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Choosing a Hosted VoIP Provider

Choosing a Hosted VoIP Provider

Jay Brant • Aug 07, 2014 •

Out of sight and out of mind, letting you get down to business.

The first step towards choosing an IP phone system is deciding on either a hosted or an on-premise solution. In our blog a couple of weeks ago, “Get in the 'Ring:' On-Premise Vs. Hosted VoIP,” we compared and contrasted the two dueling PBX options. Today, we’ll only look at hosted VoIP.

Benefits of Hosted VoIP

  • Pay very little upfront and only pay a monthly fee after that
  • Let someone else handle maintaining and updating the system
  • Very easy to scale the system and add more extensions
  • Receive expensive features for a minimal fee

Providers… Providers Everywhere!

Through a hosted VoIP provider, an IP phone receives telephony and data services. There are many providers to choose from. By just looking at a provider’s website, it can be difficult to decide whether the company is reputable or probably a bad choice.

Reminder: IP Phone Warehouse does offer a highly popular VoIP matchmaking service, which we use to pair businesses with reliable hosted providers. Find information here: “VoIP Phone Service.” Sorry, this blog isn’t meant as a plug!

Making the Choice

Ultimately, the phone system’s features should be what navigate you towards one service over another. This isn’t always the case, but paying a very small fee for service could also mean missing out on some crucial VoIP features. Saving money doesn’t always equal a better return of investment!

Here’s a list of popular features to consider:

  • Caller ID – see who is calling with customized details
  • Cell phone integration – forward VoIP calls to cell phones
  • Click to dial – dial from a computer interface
  • Emergency/911 assistance – set address for location recognition
  • Multiple devices per extension – desktop, mobile
  • Music on hold – play a custom audio file
  • Number porting – transfer an existing number
  • Outlook integration – contact lists and other options
  • Simultaneous ring – mobile and desktop devices ring together
  • Virtual receptionist/IVR – callers can reach different departments
  • Voicemail to email – receive messages as audio files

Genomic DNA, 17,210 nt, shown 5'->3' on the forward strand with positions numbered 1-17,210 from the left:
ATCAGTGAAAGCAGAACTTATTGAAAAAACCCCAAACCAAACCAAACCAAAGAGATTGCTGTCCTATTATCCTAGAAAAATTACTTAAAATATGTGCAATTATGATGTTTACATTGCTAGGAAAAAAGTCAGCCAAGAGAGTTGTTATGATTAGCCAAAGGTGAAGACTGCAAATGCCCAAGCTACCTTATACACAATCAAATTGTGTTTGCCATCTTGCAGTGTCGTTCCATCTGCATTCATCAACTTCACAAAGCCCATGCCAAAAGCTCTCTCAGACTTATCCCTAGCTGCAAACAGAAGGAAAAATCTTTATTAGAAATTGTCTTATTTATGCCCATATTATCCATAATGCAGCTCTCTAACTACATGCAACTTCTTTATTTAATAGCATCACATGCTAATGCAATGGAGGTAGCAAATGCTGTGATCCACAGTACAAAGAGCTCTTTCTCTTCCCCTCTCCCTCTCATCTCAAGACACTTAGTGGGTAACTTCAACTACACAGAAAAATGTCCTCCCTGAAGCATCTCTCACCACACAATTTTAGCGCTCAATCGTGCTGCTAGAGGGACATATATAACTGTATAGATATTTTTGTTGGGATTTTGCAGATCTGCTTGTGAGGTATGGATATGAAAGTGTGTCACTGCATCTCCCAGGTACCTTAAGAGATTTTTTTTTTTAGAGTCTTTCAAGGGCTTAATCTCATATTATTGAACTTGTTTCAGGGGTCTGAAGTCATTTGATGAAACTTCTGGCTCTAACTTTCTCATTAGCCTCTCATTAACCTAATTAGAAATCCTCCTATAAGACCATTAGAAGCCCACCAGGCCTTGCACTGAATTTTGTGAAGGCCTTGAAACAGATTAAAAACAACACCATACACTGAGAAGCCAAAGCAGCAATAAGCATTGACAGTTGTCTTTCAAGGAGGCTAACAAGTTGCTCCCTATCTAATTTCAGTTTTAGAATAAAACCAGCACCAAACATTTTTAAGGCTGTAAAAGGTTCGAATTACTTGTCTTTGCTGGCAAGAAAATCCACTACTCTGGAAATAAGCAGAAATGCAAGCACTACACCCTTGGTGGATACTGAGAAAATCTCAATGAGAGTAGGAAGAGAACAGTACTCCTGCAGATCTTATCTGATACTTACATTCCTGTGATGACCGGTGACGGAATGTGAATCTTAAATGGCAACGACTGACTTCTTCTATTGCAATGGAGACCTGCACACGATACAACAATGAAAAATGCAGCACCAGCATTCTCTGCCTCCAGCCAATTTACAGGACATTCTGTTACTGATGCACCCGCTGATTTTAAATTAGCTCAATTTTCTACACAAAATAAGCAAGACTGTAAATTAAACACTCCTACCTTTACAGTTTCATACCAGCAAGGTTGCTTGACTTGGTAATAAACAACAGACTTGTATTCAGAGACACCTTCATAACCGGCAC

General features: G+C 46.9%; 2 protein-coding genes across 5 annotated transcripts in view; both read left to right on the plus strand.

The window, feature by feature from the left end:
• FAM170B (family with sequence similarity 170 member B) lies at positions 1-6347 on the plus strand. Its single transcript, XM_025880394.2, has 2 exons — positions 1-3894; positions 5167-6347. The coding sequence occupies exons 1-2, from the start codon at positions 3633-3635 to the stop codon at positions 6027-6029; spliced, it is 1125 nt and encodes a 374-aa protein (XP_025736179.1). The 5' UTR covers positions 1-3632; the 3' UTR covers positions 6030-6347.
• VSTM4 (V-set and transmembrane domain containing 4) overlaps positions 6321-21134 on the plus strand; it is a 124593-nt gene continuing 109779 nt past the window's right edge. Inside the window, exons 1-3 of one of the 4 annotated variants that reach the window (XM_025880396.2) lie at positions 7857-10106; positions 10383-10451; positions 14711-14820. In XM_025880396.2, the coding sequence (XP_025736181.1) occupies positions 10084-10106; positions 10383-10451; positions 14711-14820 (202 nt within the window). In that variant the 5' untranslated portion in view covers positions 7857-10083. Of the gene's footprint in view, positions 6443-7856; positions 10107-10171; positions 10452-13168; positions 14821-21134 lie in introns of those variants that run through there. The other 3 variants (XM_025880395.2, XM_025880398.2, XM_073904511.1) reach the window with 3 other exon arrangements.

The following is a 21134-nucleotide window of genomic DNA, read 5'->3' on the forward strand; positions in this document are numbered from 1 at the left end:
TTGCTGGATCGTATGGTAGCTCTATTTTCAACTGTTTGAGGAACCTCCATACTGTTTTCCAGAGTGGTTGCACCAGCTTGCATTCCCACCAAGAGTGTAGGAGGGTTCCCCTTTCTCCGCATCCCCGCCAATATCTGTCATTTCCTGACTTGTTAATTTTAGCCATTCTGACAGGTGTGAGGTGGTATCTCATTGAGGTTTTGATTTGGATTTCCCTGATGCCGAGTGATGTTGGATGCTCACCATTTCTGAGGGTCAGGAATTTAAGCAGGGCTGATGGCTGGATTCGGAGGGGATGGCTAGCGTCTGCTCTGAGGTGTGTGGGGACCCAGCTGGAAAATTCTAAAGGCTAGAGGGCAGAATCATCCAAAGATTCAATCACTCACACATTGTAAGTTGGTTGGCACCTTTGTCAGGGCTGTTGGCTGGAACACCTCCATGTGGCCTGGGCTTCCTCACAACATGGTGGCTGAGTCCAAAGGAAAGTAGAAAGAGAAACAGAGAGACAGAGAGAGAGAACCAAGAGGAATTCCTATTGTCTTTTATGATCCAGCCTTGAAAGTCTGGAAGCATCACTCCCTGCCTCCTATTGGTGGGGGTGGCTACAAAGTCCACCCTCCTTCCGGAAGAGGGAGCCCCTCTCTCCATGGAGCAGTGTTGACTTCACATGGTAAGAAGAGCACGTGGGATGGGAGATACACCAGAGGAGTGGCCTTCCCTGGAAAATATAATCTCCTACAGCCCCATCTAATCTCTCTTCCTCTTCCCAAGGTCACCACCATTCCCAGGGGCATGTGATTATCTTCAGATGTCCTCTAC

Also check how many extensions you can receive and whether each one has a dedicated number or DID. Add toll-free numbers or local numbers with different area codes, making sure all of your potential customers can reach your business.

Advanced features might include fax capabilities, paperless fax to email, conference bridges and more. Call center features like call recording, queues and reporting systems improve your business’ customer service channel.

Question: How do I know which features I need?

Answer: Generally, the more employees your business has, the broader the range of features is required. Users with dissimilar positions within the company have different requirements from the phone system.

Power users like call center agents and receptionists will benefit from having their own number, click-to-dial and access to queues.

Busy executives will like having a cell phone and desktop phone with access to the same extension, letting them take their office on the road.

  1. Do some shopping. Learn what the features do. Make the right choice.
  2. Or survey what features you need. Then shop for what service has them.

Shopping for a car is similar to looking for a hosted VoIP provider—so many choices and features! The difference is that you can take the car to a body shop for a second opinion. Try test-driving a few services, if you can. The features are what determines how callers can contact you and what options you have to contact them. The features make your hosted VoIP solution a Ferrari or a lemon.